Open Mission Control and Pocket Mission Control are open source open access software for monitoring and controlling small spacecraft. The software is designed to provide an application and framework that can be adapted quickly and easily to support a variety of spacecraft including CubeSats, myPocketQubs and NanoLab experiments, and sounding rocket and high altitude balloon experiments such as are carried by the REXUS/BEXUS program.
The Open Mission Control and Pocket Mission Control frameworks
The Open Mission Control (desktop/server) and Pocket Mission Control (app) frameworks consist of an application and graphical user interface which contain the basic structure of the program, and the Open Mission Control toolbox, which provides a number of ready to use functions typically required for mission control applicationa.
The Open Mission Control and Pocket Mission Control application and graphical user interface can be adapted to a project quickly and easily, by populating them with elements from the Open Mission Control toolbox and other standard library elements. This approach allows also users with limited programming experience to create sophisticated mission control software by building on a solid basic implementation.
Use and verification
Designed to work with any spacecraft project, Open Mission Control and Pocket Mission Control have been tested with the RAX2 mission and will support KickSat Sprites, two hundred crowd funded ChipSat proof of concept personal spacecraft, UKube-1, the first United Kingdom Space Agency CubeSat and other missions.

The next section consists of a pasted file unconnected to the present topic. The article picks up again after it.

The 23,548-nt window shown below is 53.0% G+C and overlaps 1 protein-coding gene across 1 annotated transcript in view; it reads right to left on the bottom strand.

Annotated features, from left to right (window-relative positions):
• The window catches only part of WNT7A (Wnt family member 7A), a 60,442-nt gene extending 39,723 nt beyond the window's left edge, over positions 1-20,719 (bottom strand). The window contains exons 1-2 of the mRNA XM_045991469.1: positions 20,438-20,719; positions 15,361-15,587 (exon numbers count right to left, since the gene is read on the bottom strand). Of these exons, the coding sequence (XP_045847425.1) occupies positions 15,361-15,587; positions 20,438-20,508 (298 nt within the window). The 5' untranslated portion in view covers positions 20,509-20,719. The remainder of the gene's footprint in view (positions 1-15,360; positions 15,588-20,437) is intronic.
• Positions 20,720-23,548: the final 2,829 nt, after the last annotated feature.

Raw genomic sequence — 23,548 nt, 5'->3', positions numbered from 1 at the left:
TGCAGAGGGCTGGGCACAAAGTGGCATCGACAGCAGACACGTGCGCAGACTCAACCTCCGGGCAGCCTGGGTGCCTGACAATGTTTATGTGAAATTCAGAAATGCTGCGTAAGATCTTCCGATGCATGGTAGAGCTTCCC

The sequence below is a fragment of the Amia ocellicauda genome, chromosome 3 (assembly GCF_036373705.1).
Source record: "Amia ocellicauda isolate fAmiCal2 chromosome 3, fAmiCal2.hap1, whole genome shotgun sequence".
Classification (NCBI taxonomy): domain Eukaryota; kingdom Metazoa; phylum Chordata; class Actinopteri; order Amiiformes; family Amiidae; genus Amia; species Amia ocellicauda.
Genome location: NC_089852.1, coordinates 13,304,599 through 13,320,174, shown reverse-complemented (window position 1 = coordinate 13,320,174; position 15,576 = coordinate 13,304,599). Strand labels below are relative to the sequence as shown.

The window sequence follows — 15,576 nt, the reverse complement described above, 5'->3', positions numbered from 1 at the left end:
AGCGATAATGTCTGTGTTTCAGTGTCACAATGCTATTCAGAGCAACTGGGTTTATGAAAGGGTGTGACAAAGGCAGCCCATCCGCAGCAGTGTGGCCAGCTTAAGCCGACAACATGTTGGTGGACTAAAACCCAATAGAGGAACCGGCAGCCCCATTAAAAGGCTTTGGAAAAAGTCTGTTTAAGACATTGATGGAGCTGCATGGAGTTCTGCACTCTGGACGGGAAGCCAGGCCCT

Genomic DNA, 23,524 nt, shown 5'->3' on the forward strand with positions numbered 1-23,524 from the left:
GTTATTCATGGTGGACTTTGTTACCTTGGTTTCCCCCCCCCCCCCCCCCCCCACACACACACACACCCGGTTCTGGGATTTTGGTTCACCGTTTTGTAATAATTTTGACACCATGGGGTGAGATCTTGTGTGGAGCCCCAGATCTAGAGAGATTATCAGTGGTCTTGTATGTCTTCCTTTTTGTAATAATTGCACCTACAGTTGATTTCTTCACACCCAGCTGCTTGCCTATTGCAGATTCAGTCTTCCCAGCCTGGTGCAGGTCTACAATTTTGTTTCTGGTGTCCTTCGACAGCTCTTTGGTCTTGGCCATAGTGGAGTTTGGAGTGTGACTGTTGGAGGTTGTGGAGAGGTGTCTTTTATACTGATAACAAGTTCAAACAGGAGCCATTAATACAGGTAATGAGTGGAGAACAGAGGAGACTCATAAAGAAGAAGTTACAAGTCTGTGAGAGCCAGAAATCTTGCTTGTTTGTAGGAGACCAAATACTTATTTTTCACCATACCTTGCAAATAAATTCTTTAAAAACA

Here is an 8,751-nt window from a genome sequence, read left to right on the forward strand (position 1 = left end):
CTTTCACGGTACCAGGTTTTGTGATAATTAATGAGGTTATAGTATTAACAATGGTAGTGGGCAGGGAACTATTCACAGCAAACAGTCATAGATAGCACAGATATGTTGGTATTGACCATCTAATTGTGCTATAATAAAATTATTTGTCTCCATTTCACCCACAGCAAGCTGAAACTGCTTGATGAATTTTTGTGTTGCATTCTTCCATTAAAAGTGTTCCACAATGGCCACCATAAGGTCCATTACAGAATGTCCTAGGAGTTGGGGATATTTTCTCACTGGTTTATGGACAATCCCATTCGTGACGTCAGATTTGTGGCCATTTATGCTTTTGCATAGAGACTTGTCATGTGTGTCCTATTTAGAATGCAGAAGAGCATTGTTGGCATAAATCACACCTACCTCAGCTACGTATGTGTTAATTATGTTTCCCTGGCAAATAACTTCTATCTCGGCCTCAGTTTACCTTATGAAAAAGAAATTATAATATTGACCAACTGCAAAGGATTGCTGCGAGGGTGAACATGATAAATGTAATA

The first use case is for professional monitoring, command and control of a real spacecraft. This will demonstrate the ability of Open Mission Control to address all the requirements of such a task.
The second use case involves schools and universities – they will use Open Mission Control and Pocket Mission Control to monitor telemetry and locate spacecraft using integrated augmented reality functionality. We also hope that a few of these groups will try modifying our software to support certain aspects of their payloads, which require a custom interface.
The third main use case involves the use of Open Mission Control and Pocket Mission Control as monitoring software for the various scientific and engineering sub-payloads that will fly on myPocketQub 442, a CubeSat payload. The students conducting these experiments will use Open Mission Control and Pocket Mission Control to access and store the data from these payload experiments for analysis and research.
Another important use case is communication with engineering models of the real spacecraft which will be made available on the Internet. These engineering models are duplicates of the flight hardware and allow Open Mission Control and Pocket Mission Control to command and monitor them and their sub-payloads in real time and to simulate different critical mission phases under real conditions.
Development and distribution
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